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What Causes Bed Wetting in Boys?

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  • Written By: Amanda R. Bell
  • Edited By: R. Halprin
  • Last Modified Date: 27 November 2016
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Bed wetting in boys, medically known as nocturnal enuresis, can be caused by a multitude of issues, most of which have no long-term implications and are not usually indicative of current health problems. While bed wetting is typical for boys up until 7 years of age, it can continue longer. The most common bed wetting causes are genetics, an underdeveloped bladder, deep sleep, and stress. Bed wetting in boys can also be caused by an infection and, in some cases, can be one of the first signs of childhood diabetes.

While many children experience involuntary urination while they are sleeping, this is more common in boys than it is in girls. One of the primary causes of bed wetting in boys is actually genetics. Studies indicate that if both parents wet the bed past the age of 7, their son has an 80% chance of doing the same. Chances of a child wetting the bed are also increased if any close relatives, such as aunts, uncles, or grandparents, did the same.

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Children develop at different rates. This often applies to their organs, specifically the bladder. Bed wetting in boys is often caused by a bladder that has yet to fully grow, making it too small to keep up with urine production through the night. This, coupled with underdeveloped nerves in the bladder that makes it difficult for a child to know he needs to urinate, is often the cause for bed wetting in boys. Deep sleeping, which is typical for active young boys, can also be a cause for bed wetting; the child simply cannot wake up despite having the urge to go to the bathroom.

Apart from physical issues, bed wetting in boys can also be caused by emotional issues, specifically stress. While stress itself does not cause a child to wet the bed, the behaviors the child uses to deal with the stress may. This can include eating too many salty foods, drinking too much before bed, or simply forgetting to go to the bathroom before falling asleep. Eating and drinking is a common means for both children and adults to combat stress, and forgetfulness is a typical side effect of stress. All of these elements combined can cause a young boy to wet the bed.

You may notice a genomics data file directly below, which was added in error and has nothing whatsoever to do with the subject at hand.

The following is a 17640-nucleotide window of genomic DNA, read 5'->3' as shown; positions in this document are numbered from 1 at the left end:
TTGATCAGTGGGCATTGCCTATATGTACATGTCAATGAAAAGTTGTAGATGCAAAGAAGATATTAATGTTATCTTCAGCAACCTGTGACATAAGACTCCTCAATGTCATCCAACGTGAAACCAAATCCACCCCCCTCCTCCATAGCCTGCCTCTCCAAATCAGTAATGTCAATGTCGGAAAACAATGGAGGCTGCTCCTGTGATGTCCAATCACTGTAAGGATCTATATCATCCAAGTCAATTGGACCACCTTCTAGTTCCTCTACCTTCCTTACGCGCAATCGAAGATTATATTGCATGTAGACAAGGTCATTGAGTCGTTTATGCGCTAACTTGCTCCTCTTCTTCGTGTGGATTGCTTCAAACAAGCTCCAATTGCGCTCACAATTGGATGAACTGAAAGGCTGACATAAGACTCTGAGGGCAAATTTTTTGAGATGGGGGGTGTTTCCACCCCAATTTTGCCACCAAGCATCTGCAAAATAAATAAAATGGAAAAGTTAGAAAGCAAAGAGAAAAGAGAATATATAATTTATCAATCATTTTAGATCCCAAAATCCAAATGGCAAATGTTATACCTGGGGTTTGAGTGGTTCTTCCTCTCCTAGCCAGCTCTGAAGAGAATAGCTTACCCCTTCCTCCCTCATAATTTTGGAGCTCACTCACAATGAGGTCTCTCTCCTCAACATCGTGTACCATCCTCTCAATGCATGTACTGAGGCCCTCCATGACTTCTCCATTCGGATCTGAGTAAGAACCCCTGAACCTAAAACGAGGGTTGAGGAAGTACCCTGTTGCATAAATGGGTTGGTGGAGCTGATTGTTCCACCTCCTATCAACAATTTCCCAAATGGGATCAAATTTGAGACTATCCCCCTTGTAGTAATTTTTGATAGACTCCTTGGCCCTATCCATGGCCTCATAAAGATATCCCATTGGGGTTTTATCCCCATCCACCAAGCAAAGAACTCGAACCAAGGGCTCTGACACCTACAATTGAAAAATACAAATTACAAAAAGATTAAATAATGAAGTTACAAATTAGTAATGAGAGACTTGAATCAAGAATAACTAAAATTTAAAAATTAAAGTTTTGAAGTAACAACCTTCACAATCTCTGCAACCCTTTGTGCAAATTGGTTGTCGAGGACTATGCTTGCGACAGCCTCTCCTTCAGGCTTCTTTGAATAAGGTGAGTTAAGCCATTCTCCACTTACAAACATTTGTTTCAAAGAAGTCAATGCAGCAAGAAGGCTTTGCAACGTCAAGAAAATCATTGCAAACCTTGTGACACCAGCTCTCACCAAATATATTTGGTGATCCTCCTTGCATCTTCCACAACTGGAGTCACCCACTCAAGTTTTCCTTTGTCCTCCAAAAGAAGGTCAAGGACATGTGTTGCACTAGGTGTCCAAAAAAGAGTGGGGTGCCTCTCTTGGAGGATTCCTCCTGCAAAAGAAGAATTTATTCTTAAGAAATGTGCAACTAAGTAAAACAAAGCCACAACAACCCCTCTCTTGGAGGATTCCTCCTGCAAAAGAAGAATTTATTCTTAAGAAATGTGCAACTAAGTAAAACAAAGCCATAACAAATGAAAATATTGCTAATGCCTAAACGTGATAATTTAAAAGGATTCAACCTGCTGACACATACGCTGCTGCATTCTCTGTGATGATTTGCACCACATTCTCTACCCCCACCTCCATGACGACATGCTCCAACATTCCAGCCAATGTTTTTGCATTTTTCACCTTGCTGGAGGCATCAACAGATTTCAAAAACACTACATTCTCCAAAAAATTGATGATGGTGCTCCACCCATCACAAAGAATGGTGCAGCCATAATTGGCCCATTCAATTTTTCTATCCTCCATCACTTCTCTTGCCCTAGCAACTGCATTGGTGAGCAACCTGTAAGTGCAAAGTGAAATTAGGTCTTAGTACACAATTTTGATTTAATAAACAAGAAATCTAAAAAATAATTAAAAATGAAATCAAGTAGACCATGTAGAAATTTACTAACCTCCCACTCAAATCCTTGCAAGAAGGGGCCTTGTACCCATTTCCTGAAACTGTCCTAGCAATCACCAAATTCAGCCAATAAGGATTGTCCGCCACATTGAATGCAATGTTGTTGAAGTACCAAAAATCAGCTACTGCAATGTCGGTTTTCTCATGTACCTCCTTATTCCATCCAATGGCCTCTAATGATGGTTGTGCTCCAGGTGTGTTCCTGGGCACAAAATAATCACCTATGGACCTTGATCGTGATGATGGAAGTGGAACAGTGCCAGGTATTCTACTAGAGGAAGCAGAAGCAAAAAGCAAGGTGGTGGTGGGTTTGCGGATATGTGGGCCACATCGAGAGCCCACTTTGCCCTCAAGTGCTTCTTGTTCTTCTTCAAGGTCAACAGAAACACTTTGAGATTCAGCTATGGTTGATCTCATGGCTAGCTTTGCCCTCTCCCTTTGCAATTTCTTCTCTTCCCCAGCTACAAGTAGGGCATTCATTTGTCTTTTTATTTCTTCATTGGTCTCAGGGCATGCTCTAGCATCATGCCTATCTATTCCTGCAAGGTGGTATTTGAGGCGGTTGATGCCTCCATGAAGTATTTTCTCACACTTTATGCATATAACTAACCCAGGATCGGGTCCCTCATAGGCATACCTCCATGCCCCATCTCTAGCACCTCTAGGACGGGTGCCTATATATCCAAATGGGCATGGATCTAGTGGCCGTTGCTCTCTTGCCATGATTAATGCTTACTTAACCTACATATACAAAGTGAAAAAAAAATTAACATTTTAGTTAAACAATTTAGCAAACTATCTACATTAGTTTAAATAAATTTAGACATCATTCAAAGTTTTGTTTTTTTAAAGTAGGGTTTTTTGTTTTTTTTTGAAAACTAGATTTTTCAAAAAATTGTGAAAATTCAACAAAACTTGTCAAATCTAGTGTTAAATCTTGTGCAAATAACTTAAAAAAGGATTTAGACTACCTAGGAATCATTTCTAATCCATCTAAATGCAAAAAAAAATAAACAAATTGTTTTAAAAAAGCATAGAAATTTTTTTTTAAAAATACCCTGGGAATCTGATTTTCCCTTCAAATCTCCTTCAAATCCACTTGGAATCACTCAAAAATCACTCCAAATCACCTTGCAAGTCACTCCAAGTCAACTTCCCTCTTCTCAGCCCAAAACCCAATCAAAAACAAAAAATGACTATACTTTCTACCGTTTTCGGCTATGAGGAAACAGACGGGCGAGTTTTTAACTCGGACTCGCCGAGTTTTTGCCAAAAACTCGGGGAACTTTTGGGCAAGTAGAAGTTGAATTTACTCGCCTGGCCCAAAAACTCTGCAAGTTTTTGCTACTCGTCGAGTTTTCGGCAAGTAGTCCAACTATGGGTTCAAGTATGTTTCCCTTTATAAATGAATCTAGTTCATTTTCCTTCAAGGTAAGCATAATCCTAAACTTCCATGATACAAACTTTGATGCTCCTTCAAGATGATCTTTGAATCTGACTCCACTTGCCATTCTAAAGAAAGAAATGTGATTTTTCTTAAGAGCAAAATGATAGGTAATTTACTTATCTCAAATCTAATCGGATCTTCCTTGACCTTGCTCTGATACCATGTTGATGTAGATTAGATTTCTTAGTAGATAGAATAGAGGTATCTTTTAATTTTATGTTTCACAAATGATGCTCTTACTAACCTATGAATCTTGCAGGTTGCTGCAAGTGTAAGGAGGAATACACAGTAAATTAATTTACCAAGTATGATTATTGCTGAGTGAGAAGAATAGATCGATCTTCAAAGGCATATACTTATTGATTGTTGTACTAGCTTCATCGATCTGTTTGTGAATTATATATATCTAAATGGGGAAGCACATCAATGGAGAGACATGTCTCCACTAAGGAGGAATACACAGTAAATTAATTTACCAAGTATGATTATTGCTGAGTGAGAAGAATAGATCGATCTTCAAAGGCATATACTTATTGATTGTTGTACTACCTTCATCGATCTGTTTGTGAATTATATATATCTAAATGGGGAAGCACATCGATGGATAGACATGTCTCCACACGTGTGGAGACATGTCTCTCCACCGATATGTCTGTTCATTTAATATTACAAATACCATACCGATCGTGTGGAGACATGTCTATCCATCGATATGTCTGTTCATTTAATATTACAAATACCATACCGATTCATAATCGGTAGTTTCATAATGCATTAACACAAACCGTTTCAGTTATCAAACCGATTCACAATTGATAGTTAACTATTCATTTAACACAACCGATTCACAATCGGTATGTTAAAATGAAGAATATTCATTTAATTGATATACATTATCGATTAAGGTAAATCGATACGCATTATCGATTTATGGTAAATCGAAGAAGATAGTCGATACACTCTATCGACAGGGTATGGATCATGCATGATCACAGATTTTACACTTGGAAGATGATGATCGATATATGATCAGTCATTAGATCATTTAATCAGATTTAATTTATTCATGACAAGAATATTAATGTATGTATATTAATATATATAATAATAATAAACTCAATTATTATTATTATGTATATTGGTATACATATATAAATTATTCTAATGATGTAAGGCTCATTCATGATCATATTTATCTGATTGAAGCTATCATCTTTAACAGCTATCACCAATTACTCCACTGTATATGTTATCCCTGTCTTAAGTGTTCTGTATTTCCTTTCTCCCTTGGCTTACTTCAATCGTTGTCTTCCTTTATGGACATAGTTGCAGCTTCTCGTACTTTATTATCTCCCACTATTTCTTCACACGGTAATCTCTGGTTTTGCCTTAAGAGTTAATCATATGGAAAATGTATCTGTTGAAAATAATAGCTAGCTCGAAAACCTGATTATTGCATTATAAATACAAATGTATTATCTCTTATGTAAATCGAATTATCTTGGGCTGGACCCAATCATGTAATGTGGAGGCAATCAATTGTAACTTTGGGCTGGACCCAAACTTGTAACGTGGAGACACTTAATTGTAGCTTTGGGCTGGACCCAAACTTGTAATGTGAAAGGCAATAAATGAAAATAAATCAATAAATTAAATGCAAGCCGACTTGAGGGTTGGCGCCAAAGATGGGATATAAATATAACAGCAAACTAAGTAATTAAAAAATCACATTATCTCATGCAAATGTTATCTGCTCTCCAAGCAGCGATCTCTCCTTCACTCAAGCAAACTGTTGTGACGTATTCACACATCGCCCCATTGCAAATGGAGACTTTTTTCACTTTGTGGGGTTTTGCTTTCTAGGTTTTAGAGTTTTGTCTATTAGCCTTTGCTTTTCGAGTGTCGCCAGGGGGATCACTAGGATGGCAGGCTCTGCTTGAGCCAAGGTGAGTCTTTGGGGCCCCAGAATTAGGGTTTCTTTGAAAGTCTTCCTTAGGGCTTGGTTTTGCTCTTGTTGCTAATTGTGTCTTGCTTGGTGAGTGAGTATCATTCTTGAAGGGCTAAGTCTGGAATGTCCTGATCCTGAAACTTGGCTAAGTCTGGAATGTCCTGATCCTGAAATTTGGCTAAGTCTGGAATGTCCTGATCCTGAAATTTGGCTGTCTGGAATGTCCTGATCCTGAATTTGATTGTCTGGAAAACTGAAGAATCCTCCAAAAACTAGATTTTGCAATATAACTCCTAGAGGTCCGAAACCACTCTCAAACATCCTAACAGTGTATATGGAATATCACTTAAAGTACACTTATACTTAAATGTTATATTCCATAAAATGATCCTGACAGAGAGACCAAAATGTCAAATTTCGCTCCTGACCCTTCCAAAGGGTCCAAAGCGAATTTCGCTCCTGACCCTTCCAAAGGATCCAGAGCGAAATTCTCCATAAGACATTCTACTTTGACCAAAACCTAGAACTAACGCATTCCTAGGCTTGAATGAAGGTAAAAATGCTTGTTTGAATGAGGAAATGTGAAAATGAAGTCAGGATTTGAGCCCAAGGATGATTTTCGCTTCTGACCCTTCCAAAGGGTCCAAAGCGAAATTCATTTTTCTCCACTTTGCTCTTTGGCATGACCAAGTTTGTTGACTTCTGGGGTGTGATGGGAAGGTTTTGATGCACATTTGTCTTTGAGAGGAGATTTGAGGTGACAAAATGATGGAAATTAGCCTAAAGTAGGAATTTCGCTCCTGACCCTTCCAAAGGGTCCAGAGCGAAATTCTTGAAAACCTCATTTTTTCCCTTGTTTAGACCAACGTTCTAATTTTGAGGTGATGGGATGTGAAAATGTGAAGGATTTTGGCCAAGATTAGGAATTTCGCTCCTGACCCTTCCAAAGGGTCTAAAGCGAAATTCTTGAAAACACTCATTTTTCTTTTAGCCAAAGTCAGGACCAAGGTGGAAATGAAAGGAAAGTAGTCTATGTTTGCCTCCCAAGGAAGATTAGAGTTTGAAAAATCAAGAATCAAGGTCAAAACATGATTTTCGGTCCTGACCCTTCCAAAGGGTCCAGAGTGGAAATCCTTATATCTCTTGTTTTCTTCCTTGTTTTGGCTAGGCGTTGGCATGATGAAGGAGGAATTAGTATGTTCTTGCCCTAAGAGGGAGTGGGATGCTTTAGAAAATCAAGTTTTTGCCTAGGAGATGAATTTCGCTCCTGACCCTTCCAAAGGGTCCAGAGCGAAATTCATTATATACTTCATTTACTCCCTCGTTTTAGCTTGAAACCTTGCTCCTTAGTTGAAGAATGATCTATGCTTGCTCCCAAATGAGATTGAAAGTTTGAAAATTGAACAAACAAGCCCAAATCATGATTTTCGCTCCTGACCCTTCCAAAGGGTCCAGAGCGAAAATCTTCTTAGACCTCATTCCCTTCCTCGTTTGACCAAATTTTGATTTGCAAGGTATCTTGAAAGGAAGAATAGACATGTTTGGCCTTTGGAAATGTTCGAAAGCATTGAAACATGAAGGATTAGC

While bed wetting in boys is usually not a medical issue per se, in some cases it can be. A bladder or kidney infection can often cause bed wetting. For some children, bed wetting can also be linked to childhood diabetes. One of the first symptoms of diabetes is frequent urination. Whether or not a child wets a bed, children naturally have less bladder control than an adult. When a child suddenly needs to urinate more often than he is used to, bed wetting can occur.

Bed wetting in boys is relatively common and can usually be managed with help from parents. Limiting fluids before bed and making sure the child goes to the bathroom right before crawling under the covers can significantly reduce the occurrence of involuntary urination. It is also important for parents to understand that bed wetting is rarely, if ever, a sign of laziness or a show of defiance; a young boy typically feels embarrassed by bed wetting and would stop if he could. If a medical issue is suspected, talking with the child’s pediatrician may be beneficial in addressing the problem.

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MrsPramm
Post 3

@Ana1234 - Unfortunately the kind of people who are going to make a federal case out of their child wetting the bed aren't going to listen to reason if they are told they're making it worse.

What concerns me is that child bed wetting has become so associated with psychological problems that people might not consider that it could actually be a real medical problem, like diabetes.

Ana1234
Post 2

@croydon - There are a wide variety of bed wetting solutions and people always think theirs is the best one but I think the most important aspect of this is to make sure your child isn't ashamed by their bed wetting because that will only make it worse.

If he has a single accident and you make a big deal out of it, it could bring on anxiety and make him more likely to do it again, eventually compounding the problem.

Likewise those horrible systems that sound an alarm when they sense moisture can make it impossible for the poor kid to sleep properly because they will be constantly anticipating the alarm.

I honestly think this often only becomes a problem because people make it into a problem.

croydon
Post 1

I actually read an article about this a while ago where a doctor suggested that in order to stop bed wetting you need to get more fiber into the diets of your children. He speculated that often if there is no other more obvious cause, the problem might be that the colon is backed up from constipation, which kids don't really know how to recognize, and it can put pressure on the bladder during the night.

He suggested that you should try giving your child a very mild laxative along with improving their diet and it could clear up the problem quite quickly.

Considering the kinds of junk food that many children eat, while refusing their vegetables, this actually seems like a pretty good theory to me.

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